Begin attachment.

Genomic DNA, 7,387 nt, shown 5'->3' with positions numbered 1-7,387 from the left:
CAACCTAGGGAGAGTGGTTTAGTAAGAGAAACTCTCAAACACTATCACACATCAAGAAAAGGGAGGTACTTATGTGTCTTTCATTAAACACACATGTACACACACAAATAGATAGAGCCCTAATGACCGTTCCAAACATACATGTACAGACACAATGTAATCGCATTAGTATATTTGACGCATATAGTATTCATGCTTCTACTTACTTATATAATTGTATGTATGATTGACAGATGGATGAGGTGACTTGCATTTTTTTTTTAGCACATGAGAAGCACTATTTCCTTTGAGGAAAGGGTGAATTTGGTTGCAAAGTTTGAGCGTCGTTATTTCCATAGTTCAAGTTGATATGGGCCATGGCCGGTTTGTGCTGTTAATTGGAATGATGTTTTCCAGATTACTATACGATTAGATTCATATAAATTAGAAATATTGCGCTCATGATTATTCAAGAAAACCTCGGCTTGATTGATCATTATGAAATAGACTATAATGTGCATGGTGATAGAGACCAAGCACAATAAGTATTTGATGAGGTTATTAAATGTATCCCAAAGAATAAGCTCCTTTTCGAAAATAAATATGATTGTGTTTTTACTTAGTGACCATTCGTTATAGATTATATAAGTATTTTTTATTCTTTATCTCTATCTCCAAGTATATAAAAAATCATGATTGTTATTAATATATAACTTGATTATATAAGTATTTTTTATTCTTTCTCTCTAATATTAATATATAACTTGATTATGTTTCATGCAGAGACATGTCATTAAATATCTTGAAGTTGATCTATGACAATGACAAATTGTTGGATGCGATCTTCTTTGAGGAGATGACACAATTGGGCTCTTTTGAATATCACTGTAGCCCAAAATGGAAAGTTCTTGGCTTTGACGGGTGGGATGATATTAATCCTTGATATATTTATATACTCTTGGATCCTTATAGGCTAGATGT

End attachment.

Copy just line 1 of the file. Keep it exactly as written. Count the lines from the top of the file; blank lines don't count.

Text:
Genomic DNA, 7,387 nt, shown 5'->3' with positions numbered 1-7,387 from the left: